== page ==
As shown below, the beginning accounts receivable balance, plus credit sales and minus collections on account, equals estimated
ending balance of accounts receivable.
The Cash Budget
Using NTl’s financial budget estimates from Schedules B/ through 88, the cash budget that follows is developed for the first two quarters of 2000:
NTI’s budgeted cash position for the first two quarters of 2000 is a vast improvement over its actual cash position at the end of 1999. We have discussed two primary reasons for the anticipated turnaround. First, a new policy was developed to improve control of
inventory management and production scheduling. Second, ambitious goals were established to tighten credit policies. Keep in mind that these cash figures are based completely on budget estimates. Thus only if management’s estimates and expectations are realistic will the company’s cash flow problems be resolved.
Budgeted Balance Sheets
We now have the necessary information to forecast NTI’s financial position at the end of each of the next two quarters. The company’s budgeted balance sheets are shown on the following page. The budget schedules used to derive various figures are indicated parenthetically.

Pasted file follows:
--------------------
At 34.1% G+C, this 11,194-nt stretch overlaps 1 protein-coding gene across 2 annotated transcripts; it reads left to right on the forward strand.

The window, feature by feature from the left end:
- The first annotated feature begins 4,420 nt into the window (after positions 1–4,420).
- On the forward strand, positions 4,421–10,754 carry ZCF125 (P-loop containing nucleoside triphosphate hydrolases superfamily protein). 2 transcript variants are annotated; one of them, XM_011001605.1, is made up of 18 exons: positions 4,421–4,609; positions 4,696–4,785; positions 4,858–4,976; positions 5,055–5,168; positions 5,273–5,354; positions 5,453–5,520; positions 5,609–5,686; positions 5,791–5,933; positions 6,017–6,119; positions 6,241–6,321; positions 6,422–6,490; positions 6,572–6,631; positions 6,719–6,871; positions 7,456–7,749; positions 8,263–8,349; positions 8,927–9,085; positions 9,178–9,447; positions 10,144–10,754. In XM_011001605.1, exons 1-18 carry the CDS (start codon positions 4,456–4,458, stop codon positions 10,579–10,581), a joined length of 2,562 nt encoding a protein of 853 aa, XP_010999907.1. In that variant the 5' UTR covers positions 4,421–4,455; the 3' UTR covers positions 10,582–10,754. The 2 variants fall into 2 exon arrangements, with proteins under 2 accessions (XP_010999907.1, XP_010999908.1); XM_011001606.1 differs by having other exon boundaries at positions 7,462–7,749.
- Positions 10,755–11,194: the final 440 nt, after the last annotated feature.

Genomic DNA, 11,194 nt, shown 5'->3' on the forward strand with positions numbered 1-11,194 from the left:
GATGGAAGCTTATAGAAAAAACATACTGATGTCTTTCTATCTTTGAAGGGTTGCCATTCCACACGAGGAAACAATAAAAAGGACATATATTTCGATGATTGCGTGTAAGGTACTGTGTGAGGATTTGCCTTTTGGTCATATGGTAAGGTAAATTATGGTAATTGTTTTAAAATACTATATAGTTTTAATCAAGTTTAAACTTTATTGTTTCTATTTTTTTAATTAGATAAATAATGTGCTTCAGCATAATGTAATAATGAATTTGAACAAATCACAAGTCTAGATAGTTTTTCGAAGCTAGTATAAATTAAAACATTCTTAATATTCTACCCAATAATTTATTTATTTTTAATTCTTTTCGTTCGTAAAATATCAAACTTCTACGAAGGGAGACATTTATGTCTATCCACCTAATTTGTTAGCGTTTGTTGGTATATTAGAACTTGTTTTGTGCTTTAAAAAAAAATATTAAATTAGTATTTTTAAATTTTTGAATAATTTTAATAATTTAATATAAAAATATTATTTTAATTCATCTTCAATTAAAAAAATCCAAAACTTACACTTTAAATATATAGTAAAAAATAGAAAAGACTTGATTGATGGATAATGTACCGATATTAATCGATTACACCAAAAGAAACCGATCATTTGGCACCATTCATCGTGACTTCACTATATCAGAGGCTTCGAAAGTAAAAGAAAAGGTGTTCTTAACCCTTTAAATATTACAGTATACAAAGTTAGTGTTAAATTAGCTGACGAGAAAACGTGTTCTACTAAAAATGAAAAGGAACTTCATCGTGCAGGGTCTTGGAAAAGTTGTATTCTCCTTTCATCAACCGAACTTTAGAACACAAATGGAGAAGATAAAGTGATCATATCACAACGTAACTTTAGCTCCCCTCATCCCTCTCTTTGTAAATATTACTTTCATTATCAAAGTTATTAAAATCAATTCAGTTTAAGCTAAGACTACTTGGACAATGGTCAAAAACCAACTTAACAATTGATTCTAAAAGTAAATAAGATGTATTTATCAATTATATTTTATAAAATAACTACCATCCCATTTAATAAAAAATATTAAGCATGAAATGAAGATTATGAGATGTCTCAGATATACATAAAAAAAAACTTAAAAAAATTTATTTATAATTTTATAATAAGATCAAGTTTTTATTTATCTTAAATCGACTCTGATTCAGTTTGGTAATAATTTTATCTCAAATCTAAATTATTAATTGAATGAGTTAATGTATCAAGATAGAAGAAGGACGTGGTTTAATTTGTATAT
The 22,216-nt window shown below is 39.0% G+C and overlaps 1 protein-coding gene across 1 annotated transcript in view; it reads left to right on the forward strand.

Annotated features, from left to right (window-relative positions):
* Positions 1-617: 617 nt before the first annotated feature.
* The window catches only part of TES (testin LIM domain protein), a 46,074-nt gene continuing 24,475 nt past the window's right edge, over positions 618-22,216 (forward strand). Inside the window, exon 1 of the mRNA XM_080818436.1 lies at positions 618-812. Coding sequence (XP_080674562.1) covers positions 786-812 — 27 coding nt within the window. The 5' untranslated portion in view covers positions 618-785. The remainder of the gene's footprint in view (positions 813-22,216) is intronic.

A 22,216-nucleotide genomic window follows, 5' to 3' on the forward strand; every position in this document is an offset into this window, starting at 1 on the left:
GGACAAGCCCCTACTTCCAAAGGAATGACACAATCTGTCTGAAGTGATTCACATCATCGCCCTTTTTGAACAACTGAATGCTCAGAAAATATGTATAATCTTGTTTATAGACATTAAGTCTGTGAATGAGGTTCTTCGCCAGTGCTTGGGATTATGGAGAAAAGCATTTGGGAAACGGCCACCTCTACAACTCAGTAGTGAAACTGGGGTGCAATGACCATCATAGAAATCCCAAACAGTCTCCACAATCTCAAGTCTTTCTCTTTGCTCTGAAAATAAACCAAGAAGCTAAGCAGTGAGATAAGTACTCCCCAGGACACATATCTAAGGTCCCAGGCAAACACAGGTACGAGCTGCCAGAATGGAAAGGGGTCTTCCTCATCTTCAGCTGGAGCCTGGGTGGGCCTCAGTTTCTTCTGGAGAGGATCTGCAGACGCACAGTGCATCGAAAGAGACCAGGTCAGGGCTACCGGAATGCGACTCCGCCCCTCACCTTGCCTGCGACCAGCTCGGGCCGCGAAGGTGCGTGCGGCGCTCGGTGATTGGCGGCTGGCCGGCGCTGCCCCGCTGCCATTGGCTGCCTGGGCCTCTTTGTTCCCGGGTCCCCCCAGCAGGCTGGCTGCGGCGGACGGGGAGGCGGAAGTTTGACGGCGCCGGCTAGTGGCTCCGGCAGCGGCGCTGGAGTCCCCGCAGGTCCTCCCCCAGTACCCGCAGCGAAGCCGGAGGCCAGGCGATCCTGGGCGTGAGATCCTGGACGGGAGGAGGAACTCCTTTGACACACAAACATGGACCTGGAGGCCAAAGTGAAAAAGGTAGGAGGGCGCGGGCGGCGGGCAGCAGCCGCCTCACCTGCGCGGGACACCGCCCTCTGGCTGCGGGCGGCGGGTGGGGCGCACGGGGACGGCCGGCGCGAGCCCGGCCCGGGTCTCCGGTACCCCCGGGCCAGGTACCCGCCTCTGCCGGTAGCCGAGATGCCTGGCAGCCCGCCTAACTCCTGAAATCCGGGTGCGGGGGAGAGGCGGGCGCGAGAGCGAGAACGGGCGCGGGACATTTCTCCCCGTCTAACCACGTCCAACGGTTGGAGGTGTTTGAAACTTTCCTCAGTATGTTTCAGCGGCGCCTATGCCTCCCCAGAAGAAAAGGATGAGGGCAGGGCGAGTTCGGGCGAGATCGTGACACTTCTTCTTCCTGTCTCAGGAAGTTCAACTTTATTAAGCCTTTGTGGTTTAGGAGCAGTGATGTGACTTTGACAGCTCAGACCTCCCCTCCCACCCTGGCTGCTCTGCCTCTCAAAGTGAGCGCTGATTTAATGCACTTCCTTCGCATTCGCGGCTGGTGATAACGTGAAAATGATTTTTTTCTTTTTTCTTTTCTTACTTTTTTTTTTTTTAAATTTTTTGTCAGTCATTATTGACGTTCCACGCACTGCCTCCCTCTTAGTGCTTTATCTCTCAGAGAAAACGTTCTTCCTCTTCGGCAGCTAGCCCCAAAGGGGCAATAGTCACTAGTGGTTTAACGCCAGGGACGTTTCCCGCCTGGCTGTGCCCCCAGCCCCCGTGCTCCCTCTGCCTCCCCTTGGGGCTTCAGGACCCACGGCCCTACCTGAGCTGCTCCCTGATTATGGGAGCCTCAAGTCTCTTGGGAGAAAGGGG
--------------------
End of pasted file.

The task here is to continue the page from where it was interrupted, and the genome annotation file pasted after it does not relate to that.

Using Budgets Effectively
In preparing a budget, managers are forced to consider carefully all aspects of the company’s activities. This study and analysis should, in itself, enable managers to do a better job of managing.The primary benefits of budgeting, however, stem from the uses ,made of budgeted information. Among these benefits are (1) advance warning of and assignment of responsibility for conditions that require corrective action, (2) coordination of activities among all departments within the organization, and (3) the creation of standards for evaluating performance. Let us consider how NTI’s master budget serves these functions.
Advance Warning of and Responsibility for Decision Making Earlier in this. we described NTI’s financial condition as.profit rich, yet cash poor. We attributed this condition to the rapid sales growth experienced in the fourth quarter of 1999. In short,
a sudden surge in demand for NTl’s product caused excessive amounts Jf cash to become tied up in inveritories and receivables. As a result, one of management’s major responsibilities at the start of 2000 is generating enough cash flow from operations to meet
obligations as they become due. Had a master budget been prepared in 1999, management would have been forewarned of this condition, thereby making the severity of the current situation less threatening to the company’s survival.
Coordination of the Activities of Departments The budget provides a comprehensive plan enabling all of the departments to work together in a coordinated manner. For ex William C. Almonds, “Frank Astronaut’s Secret? Call It.Empower Steering,” Business Week, May I, 1995 pp.63-65.
ample, the Production Department knows the quantity of goods to produce to meet the expected needs of the Sales Department. The Purchasing Department, in turn, is informed of the quantities of direct materials thus must be ordered 10 meet The requirements of the Production Department. The budgeting process requires that managers of departments and other segments of the organization communicate with each other.